Time-on-Task: A Strategy that Accelerates Learning

Educators who use effective classroom management techniques, employ good teaching practices and interactive learning activities have the power to turn on the learning lights.

timeTime-on-task, a significant unit in AFT’s ER&D Foundations of Effective Teaching, has been one of the most widely discussed concepts among researchers, administrators, and educators since the 1970’s. 


This discussion actually began with John Carroll’s 1963 paper, “A Model of School Learning”, which directly linked learning to time. He proposed that true learning depends on the amount of time a student spends actively engaged in the learning process compared to the amount of time the student needs in order to learn.  For example, if Bill needs 60 minutes to recognize and know ten new sight words or be able to type 25 words per minute with no errors, and he spends 30 minutes on the learning, then Bill will not master the material.  Bill will learn half the words or type at half the speed and/or make errors. 


Later research studies amplified this concept.  These studies explored how time can be more efficiently used in classrooms and the instructional practices that lead to active student learning.  The California Beginning Teacher Evaluation Study (BTES) of grades 2 through 5 in a large number of elementary schools identified teaching activities and classroom conditions that advanced student learning.  BTES findings highlighted three important time concepts: allocated time, engaged time and academic learning time.


 Allocated time is the total amount of time available for learning; e.g. the length of the school day or a class period.  It is the “opportunity to learn”.  According to the BTES and many subsequent studies, teachers who allocate more time to a specific content area have students who achieve at higher levels than teachers who allocate less time to the same content.  The Florida Department of Education (FLDOE) embraced this research concept when it developed the policy that mandated an uninterrupted 90 minute reading block for all public elementary schools.  This standardized reading time allocation guarantees that all elementary students have an equal opportunity to learn to read.  The BTES study also noted factors that limit learning or cause students to lose interest during the allocated timeframe, such as:

  • Unscheduled interruptions, public announcements, fire drills, visitors and other school management practices
  • Uneven transitions between activities and inefficient classroom management procedures that disrupt the learning flow, such as disorderly material distribution or disorganized assignment collection
  • Over-reliance on seatwork, uninteresting and overly demanding lessons and other non-engaging instructional practices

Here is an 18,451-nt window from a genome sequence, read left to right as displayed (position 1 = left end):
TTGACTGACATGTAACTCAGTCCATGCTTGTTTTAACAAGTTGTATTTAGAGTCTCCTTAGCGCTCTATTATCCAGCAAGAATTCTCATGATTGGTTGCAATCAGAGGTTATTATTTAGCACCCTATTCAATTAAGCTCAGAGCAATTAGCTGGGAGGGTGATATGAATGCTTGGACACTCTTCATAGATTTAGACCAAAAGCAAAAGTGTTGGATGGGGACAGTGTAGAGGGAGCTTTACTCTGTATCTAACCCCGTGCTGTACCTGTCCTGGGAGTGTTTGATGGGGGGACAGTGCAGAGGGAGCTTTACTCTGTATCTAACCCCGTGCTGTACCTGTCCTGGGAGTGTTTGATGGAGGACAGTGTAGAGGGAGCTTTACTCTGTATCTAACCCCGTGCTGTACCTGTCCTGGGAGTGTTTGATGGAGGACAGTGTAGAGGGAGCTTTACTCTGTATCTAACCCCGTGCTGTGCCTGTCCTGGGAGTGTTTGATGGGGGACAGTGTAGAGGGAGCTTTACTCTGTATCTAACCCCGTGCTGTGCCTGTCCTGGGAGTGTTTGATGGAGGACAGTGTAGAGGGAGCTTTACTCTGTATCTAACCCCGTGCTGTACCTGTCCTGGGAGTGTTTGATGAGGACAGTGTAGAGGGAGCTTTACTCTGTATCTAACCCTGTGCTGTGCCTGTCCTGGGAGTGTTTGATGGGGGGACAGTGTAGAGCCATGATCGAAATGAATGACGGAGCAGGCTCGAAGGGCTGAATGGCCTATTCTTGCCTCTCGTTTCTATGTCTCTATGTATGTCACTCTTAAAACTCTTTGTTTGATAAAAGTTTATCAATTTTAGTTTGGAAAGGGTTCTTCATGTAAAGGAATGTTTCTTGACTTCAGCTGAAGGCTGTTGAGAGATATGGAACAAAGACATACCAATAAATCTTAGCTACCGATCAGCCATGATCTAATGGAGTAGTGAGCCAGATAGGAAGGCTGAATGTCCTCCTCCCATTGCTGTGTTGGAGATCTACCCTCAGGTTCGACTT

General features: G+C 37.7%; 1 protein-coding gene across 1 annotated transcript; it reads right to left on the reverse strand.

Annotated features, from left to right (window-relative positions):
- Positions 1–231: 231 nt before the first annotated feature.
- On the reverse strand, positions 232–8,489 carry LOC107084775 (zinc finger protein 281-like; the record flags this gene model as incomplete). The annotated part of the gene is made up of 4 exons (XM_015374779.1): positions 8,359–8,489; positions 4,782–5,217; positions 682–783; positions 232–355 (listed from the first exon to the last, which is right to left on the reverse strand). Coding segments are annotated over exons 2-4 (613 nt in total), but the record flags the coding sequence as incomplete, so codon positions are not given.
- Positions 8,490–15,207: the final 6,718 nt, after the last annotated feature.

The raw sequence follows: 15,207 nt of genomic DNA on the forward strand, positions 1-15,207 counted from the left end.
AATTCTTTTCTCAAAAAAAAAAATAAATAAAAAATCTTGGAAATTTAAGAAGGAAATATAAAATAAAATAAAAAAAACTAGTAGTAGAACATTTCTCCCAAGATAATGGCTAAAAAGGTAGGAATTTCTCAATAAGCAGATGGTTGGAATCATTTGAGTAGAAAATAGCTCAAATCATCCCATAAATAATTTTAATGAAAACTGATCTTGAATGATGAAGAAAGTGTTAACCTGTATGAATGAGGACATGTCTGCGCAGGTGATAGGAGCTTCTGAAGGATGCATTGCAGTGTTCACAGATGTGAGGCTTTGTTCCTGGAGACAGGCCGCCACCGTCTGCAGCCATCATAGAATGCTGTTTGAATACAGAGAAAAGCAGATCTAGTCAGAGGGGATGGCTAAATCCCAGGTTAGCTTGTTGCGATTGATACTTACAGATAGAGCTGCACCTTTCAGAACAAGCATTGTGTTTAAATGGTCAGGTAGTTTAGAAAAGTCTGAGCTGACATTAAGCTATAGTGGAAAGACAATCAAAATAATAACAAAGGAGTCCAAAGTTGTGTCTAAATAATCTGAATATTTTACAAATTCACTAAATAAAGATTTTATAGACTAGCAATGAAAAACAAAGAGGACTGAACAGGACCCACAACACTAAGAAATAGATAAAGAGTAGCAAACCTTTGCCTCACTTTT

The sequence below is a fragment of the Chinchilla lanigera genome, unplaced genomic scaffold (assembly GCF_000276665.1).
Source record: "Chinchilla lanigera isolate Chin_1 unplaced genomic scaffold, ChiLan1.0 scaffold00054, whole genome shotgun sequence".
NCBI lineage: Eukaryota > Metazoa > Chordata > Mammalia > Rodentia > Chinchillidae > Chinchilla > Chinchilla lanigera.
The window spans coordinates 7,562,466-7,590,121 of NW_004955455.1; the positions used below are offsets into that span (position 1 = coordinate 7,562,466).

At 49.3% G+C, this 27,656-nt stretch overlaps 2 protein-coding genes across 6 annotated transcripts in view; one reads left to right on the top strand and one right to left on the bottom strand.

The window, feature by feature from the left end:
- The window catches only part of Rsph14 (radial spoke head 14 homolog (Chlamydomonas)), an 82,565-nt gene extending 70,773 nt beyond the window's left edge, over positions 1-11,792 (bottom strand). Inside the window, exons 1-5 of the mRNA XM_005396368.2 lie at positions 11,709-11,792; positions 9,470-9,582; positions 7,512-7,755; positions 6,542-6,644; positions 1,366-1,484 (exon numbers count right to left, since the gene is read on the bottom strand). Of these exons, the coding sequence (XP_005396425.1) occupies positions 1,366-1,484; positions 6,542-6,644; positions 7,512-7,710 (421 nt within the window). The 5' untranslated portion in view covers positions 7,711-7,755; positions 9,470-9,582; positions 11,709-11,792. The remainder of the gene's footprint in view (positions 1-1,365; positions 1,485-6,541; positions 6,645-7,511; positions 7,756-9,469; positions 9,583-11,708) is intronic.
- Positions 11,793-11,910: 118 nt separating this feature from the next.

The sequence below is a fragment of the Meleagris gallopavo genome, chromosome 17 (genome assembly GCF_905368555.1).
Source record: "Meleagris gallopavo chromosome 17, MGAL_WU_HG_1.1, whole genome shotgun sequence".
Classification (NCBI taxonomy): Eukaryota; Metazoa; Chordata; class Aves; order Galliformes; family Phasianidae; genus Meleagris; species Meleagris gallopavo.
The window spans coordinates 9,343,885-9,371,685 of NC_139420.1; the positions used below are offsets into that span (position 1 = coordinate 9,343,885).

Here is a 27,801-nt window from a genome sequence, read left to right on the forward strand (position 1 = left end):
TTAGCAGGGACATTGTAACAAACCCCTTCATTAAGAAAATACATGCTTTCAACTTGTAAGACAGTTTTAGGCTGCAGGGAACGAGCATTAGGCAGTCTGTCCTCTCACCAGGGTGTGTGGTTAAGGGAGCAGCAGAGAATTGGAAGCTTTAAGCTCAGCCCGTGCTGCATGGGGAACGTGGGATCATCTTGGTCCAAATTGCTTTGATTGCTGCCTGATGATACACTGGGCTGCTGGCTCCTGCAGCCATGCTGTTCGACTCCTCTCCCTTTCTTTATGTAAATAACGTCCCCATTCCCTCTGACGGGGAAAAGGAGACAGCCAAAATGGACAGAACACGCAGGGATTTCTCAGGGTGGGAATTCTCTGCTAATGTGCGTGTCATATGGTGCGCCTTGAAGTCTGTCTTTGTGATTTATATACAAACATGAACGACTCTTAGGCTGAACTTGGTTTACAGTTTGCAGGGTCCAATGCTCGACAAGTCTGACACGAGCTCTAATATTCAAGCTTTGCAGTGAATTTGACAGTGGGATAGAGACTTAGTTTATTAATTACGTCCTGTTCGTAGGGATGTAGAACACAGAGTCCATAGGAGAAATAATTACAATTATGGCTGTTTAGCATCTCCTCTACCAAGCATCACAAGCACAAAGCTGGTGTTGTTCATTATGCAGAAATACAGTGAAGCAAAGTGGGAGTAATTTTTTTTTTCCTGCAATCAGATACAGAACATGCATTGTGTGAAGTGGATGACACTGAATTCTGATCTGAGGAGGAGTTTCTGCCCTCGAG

The BTES findings on engaged time or time on task demonstrate that the more engaged time students have, the higher they achieve.  Highly interactive instructional styles led to greater amounts of student engaged time, and, consequently, increased student learning.  The Time on Task unit in the ER&D Foundation course offers this data from the BTES study of reading and mathematic instruction:

  • Students were actively engaged in learning 84 percent of the time during teacher led activities but only 70 percent of the time during seatwork
  • Seatwork and students working alone was the dominant activity pattern in classrooms studied –  66% in reading and 75% in math
  • Student engagement dropped considerably lower when students spent 90% of their time doing seatwork

This research found its way into many, many teacher evaluation systems to promote teacher-student interaction and support student learning.  Highly effective teachers use interactive presentations with modeling, questions and answers, guided practice, and constructive feedback before students work independently.  It is also interesting to note that high student engagement during teacher-led instruction and group work yielded high engagement during independent seatwork. 


Academic learning time has to do with quality; it is the amount of time students spend actively working on tasks of an appropriate difficulty.  Success breeds success.  When a teacher targets the instruction of a new concept or skill so students can succeed at least 75% of the time, students are more engaged and achieve at higher levels.  Computer game makers use this same research concept.  They create captivating games designed with advancing levels of difficulty so that even novice players, intrigued by the challenge, and can “find the ring” or “enter the magic door” frequently enough to maintain their interest.   For the teacher, striking the balance between challenge and success in the classroom is more demanding and complex than any game, particularly with a heterogeneous group of students.  To deliver lessons designed to maximize academic learning time, teachers must:

  • accurately diagnose each student’s knowledge and skill level
  • prescribe learning tasks appropriate to a student’s levels
  • structure engaging lessons around the learning tasks and give clear, concise task directions
  • have substantive teacher-student interaction during the lesson, such as: modeling, guiding students as they practice, asking probing questions, giving corrective feedback 

How does the time-on task research play out in the day-to-day classroom experience?  Along with school management practices that ensure quality classroom time, time on task depends on good classroom management processes and highly interactive teaching styles. 


Four significant classroom management processes promote time-on-task:

  • Room arrangement – Well-organized room arrangements provide easy student movement and good teacher-student eye contact.   Trouble-free traffic patterns reduce distractions and disruptions.  In addition, educators whose rooms are arranged so they have a clear view of all their students can easily monitor student engagement and attend to student activities.